Scientist Joins NPPC in Ripping Attack on Pork

November 30, 2012

2 Min Read
Scientist Joins NPPC in Ripping Attack on Pork


Consumers Union, an advocacy group, this week published an article – in its magazine Consumer Reports – designed to scare consumers into purchasing only organic pork by using junk science against pork from conventionally raised hogs.

The National Pork Producers Council (NPPC) and scientists such as Scott Hurd, DVM, former U.S. Department of Agriculture deputy undersecretary for food safety, strongly criticized Consumers Union for attempting to link antibiotics used in food animals with antibiotic resistance in humans, and for ignoring more than 15 years of data from federal public health agencies, showing significant reductions in bacteria on meat. Among their criticisms of the “findings” in the Consumer Reports article:


  • The low number of samples tested (198) does not provide a nationally informative estimate of the true prevalence of the cited bacteria on meat.


  • Yersinia enterocolitica found by Consumers Union on some pork has more than 50 serotypes and several biotypes, only a few of which are pathogenic and, thus, could cause illness. Consumers Union either did not conduct, or chose not to report the results of, tests to determine if the bacteria it found were pathogenic. Federal surveillance data show a greater than 50% decline in human Yersinia cases since 1996. The Centers for Disease Control and Prevention reports a low number of U.S. cases, so low, in fact, that USDA’s Food Safety Inspection Service does not test pork for it.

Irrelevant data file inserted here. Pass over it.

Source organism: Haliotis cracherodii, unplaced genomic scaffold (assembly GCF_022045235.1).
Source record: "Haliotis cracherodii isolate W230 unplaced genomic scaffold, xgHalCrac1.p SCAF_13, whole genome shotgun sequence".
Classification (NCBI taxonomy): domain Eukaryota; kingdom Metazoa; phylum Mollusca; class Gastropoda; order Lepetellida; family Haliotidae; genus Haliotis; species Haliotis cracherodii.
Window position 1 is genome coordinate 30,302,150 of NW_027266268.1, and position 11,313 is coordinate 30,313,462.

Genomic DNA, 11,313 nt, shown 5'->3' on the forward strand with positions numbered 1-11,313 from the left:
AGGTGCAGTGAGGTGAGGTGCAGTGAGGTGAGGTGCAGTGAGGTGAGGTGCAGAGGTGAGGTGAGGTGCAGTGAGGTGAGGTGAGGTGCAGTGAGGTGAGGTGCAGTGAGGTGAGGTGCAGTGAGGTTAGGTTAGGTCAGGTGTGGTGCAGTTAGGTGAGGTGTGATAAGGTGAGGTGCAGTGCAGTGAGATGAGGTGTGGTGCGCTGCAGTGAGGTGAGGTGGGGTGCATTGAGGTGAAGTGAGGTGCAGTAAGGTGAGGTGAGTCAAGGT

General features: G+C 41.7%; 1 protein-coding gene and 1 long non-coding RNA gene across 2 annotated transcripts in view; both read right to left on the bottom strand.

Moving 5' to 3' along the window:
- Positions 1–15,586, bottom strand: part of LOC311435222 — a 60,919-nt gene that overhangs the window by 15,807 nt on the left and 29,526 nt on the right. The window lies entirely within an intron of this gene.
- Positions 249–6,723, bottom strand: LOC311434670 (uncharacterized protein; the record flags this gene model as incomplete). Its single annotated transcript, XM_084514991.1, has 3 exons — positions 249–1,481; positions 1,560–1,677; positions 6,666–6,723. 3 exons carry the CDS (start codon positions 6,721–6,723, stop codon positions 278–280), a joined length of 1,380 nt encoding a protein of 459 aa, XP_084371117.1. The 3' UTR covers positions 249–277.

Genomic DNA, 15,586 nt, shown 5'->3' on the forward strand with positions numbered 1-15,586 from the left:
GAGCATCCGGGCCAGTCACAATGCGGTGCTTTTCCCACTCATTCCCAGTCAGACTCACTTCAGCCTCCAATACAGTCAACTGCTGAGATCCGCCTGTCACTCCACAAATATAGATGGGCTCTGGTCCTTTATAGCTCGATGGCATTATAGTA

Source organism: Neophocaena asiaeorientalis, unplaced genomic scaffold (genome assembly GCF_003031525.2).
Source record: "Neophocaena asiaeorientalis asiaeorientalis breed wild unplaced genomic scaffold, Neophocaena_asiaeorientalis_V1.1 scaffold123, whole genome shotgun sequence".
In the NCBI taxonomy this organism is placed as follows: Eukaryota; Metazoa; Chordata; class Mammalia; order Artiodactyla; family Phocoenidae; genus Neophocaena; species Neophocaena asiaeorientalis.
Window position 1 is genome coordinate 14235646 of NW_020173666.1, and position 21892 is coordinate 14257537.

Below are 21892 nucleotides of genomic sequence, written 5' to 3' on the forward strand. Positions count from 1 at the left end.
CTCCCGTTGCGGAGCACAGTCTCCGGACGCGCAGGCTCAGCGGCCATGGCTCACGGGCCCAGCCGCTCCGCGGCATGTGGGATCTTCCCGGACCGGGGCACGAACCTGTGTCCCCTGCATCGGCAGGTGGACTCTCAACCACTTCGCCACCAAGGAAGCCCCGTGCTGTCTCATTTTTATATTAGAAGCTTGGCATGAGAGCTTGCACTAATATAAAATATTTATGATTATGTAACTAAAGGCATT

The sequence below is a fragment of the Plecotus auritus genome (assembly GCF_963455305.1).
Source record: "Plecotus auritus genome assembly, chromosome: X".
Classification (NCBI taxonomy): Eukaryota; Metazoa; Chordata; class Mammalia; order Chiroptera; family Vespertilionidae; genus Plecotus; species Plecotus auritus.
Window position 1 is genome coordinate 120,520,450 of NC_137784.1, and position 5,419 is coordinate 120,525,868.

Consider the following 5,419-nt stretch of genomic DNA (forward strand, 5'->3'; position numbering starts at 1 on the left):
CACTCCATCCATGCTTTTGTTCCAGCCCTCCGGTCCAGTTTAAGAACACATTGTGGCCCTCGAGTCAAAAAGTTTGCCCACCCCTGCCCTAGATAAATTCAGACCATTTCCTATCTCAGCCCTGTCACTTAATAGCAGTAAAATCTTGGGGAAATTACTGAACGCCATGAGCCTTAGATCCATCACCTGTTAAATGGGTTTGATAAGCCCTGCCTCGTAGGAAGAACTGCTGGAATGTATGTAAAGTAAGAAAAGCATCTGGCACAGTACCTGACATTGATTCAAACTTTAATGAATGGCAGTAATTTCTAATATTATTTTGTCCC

• The few antibiotics the article cited as being unable to treat some bacteria – because of resistance – are in classes that are not considered critically important to human health. Regardless, virtually every bacteria has some antibiotics to which it is resistant. Consumers Union cast aspersions on the Food and Drug Administration’s (FDA) approval process for animal drugs by referring to European concerns over ractopamine, a feed supplement approved by FDA, and the United Nations’ food-safety standards-setting body after in-depth scientific analysis. Additionally, ractopamine is not an antibiotic.





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